In this same letter he pays a glowing tribute to a German, one Don Giorgio Drasenovich, who, it seems, had supported the penniless pilgrim while he was in Naples, even to the point of buying him shoes and clothes, and paying the fee for the police Letter of Security all foreigners in the city had to have. He speaks also of his growing devotion to Sr. Philomena and records what might have been a vision of the saint. On a journey to Rome he was trapped in an inn and accused of robbery. Before he managed to prove his innocence he was badly beaten. Afraid of repercussions the inn keeper turned him free and set him on his road. While staggering up the hill, weak from blows and hunger, a woman met him, a woman with the most beautiful smile and countenance he had ever seen. She had a cake in her hand and, stopping him, she asked him whither he was going. She gave him some of her cake, but he was so ill that he could not eat it or even speak to her. Putting the cake in his pocket, he stumbled on. Immediately his innate Irish courtesy upbraided him. He turned round to stammer his thanks but the woman had disappeared. The path he was on was a bare path over a barer hillside with no concealment. He was impressed by “her beauty and heavenly countenance, but her sweet smile,” he writes, “has never left my thoughts since and think never will until my death!”
He ate the cake while he rested that night and in the morning he woke up perfectly well, all illness and weariness gone from him. His health continued good for three days, the only time he had been completely free from sickness and pain since he left Paris.
Father Braughall received his certificate at last and again approached the local authorities for permission to enter a hermitage. The Bishop of Naples was cautious. He pointed out that there were so many imposters and renegades on the roads that it was necessary to obtain Rome’s confirmation of the certificate. Poverty, acute ill health and suspicion were the lot of Father Braughall while he waited for the Vatican’s confirmation of his certificate and approval for his plans. When a favourable reply was at last received from Rome Father Braughall was too weak to celebrate the Holy Mass. He turned to Saint Benedict for help. Broken in health he left Naples behind him and climbed the road to Mount Cassino, the famous Benedictine monastery that was to figure in world history again a century later. Here he found what he long sought – the peace of God.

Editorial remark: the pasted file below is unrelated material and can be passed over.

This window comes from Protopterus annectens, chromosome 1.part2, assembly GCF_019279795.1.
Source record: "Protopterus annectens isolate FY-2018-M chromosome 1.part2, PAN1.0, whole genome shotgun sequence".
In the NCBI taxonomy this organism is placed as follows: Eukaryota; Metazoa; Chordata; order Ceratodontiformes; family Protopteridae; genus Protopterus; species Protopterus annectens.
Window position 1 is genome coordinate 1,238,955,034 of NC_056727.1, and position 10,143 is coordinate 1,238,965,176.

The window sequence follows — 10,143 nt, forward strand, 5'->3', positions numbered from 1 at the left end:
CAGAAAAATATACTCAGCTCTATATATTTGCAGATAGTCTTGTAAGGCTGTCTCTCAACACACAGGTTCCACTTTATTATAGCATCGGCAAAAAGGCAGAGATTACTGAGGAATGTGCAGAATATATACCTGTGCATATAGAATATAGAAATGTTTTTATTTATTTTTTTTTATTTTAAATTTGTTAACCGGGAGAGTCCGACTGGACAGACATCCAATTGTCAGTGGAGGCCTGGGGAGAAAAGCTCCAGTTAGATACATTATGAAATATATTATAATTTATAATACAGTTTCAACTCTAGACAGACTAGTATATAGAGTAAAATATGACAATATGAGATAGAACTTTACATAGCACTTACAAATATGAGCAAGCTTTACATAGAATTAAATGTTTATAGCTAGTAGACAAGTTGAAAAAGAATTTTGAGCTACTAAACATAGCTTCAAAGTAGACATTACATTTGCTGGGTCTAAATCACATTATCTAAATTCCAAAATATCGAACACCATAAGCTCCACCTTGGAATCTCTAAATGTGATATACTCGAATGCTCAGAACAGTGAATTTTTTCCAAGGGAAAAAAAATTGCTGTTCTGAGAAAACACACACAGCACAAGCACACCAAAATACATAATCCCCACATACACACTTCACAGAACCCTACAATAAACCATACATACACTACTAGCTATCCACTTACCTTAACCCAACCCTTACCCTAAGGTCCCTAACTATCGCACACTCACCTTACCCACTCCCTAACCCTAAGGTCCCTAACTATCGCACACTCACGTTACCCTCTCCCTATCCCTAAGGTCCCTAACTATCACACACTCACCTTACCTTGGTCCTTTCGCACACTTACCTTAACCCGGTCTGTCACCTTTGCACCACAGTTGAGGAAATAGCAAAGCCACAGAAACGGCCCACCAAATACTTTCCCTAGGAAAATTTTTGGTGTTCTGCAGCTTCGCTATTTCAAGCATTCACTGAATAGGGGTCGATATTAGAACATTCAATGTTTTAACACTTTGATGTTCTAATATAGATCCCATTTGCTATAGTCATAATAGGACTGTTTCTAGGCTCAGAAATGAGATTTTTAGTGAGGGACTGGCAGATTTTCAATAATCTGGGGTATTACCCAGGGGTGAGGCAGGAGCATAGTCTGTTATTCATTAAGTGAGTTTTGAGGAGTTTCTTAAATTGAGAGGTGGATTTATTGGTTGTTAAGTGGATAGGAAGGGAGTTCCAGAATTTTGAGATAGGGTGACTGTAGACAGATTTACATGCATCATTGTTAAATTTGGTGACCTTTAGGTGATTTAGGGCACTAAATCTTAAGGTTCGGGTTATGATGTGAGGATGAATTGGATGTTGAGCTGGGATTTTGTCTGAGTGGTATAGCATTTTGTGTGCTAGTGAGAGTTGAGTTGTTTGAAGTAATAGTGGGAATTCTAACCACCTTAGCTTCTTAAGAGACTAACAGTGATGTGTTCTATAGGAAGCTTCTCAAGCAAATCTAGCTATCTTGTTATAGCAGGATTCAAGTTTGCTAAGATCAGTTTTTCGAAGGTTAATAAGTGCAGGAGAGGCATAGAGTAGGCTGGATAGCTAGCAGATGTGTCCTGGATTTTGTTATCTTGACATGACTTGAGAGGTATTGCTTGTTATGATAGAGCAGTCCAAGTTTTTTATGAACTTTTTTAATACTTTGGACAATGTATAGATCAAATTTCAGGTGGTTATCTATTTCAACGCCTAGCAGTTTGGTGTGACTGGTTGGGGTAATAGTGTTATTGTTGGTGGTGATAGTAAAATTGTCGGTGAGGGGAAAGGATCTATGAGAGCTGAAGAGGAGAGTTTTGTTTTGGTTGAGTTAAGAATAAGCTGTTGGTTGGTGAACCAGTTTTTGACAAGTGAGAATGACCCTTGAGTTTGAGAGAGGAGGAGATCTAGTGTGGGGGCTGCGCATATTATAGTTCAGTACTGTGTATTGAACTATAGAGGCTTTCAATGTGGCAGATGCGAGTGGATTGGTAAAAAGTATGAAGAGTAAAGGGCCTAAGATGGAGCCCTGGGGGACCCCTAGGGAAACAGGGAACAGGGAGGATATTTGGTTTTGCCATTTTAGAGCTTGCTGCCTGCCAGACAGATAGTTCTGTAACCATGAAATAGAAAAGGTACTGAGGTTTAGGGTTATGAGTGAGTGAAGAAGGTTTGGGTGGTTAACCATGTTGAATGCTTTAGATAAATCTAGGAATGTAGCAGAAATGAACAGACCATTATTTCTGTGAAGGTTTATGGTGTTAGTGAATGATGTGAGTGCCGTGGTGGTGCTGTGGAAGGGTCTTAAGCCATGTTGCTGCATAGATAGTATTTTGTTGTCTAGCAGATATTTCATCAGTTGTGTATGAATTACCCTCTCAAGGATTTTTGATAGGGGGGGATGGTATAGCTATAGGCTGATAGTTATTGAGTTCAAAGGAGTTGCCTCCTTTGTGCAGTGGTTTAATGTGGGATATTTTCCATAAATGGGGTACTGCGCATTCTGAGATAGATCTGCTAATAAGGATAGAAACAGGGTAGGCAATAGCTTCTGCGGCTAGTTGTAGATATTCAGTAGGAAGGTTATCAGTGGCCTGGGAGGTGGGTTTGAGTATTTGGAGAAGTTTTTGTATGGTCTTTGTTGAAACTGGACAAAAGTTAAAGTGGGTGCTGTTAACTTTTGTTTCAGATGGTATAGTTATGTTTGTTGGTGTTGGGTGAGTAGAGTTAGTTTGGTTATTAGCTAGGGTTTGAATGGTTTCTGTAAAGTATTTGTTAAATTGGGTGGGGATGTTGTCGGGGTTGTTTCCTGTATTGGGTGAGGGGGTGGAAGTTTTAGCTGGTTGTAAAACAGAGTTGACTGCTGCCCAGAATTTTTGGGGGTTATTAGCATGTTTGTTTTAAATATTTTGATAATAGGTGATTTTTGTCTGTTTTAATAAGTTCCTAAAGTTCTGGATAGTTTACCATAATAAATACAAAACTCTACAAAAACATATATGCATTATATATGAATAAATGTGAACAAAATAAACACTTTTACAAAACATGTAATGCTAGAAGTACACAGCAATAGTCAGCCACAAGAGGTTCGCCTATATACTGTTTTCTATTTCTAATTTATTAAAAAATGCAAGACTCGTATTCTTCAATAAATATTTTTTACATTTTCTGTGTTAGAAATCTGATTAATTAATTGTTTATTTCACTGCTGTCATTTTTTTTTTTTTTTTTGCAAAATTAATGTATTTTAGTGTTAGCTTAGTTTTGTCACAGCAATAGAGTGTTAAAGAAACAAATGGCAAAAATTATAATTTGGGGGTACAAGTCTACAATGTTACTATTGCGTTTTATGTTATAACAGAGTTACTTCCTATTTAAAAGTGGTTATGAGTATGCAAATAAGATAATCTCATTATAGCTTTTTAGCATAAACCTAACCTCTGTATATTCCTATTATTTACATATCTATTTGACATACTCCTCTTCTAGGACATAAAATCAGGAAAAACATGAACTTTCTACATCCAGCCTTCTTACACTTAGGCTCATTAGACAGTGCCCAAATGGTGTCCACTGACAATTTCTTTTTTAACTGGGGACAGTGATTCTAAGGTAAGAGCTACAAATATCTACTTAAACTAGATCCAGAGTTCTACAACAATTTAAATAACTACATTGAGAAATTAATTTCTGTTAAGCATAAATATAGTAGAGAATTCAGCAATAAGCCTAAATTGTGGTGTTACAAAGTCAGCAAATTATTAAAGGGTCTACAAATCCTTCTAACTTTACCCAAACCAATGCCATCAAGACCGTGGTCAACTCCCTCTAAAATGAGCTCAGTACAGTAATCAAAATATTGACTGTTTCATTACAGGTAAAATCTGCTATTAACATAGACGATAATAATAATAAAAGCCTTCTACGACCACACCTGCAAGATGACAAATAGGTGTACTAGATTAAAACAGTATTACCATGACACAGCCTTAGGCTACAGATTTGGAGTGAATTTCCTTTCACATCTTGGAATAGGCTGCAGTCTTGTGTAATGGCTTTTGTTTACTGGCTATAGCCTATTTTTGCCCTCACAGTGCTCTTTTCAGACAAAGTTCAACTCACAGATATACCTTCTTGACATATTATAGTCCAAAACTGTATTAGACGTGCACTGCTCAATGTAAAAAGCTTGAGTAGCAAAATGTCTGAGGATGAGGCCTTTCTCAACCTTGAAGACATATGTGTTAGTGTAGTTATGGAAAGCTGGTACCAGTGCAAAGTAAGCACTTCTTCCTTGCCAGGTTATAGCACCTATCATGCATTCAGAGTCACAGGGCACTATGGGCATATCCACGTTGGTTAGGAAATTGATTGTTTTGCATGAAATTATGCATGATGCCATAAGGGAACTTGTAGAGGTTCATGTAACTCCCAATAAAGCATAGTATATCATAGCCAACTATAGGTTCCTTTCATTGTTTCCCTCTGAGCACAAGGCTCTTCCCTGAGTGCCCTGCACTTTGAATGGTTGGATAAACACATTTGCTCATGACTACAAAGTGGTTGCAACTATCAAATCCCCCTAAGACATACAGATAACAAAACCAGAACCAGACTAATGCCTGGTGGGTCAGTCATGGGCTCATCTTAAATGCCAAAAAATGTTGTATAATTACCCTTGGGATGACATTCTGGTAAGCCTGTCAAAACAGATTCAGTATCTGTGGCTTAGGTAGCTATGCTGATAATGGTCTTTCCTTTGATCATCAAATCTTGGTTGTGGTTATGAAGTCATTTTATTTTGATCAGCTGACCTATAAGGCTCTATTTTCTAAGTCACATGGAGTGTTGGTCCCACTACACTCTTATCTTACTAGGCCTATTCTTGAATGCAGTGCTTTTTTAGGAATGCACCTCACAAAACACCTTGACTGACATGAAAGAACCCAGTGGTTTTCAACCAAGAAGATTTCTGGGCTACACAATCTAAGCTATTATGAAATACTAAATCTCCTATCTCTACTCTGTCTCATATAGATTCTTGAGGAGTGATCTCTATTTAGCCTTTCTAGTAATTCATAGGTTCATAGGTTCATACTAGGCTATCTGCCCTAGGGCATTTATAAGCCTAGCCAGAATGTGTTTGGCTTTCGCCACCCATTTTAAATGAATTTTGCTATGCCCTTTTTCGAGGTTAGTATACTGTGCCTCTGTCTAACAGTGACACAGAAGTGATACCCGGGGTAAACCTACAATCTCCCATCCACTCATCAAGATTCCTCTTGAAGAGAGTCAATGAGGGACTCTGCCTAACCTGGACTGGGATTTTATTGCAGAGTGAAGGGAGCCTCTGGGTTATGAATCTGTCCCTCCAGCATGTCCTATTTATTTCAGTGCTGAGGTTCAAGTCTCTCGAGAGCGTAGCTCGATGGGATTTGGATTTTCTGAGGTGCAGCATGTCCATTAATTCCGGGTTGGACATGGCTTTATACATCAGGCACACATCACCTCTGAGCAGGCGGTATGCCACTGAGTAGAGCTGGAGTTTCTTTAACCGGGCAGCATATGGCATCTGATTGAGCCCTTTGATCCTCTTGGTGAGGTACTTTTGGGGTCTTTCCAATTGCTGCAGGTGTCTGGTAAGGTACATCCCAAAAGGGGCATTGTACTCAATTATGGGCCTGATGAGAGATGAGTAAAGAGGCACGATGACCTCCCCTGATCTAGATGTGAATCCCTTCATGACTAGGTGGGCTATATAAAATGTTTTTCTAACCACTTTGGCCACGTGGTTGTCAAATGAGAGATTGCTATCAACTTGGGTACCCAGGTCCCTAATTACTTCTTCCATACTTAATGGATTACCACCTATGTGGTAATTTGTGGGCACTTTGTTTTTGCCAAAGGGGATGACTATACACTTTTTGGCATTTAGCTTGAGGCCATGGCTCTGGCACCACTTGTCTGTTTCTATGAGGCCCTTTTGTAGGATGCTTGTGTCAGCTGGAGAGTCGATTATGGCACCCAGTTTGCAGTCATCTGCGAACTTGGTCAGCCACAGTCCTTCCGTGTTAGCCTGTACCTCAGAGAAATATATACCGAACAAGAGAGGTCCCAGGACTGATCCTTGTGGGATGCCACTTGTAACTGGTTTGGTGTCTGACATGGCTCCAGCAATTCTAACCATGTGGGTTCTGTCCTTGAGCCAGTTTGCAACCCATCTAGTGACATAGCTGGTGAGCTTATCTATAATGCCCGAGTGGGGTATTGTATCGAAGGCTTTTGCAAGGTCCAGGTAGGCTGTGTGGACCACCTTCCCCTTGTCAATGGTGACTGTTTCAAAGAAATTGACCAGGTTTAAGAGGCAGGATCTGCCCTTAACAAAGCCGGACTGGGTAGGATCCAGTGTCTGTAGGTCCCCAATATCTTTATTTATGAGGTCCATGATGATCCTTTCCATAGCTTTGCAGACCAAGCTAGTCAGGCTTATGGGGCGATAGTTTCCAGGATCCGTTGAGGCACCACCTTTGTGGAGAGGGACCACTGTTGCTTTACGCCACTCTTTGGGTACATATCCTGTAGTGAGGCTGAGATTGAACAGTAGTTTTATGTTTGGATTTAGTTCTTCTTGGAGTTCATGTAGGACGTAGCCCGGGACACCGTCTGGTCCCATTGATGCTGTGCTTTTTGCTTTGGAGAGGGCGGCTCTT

He made yet another pilgrimage to the Holy Land from Mount Cassino. One morning, while making his thanksgiving after Mass, a hand tapped him on the shoulder. A strange youth stood beside him.
“You must go again to the Holy Land,” the youth said, “Go immediately to the harbour and you will find a vessel there ready to sail.”
Father Braughall stooped to pick up his breviary, When he straightened up a moment later he found the youth had gone. Hurrying to the harbour he found the ship ready to cast off. The ship’s captain welcomed him and offered him a free passage. With the conviction that his visitor had been his Angel Guardian, Father Braughall accepted the captain’s offer.
The extraordinary piety of the Irish wayfarer of God edified everyone in the monastery where his memory is still revered among the surviving community as that of a saint. It is recorded that when the King of Naples and his family visited Mount Cassino they found Father Braughall kneeling in adoration before the Tabernacle. The royal party knelt behind him, and when they were leaving each of the party, preceded by the King, reverently took up and kissed the hem of Father Braughall’s habit, while he, unconscious of their presence in the depth of his devotions, prayed on.
He died on the Feast of the Ascension in the year 1850 at the hour of Vespers and, his pilgrimage at last ended, he was laid to rest near the tomb of St. Benedict.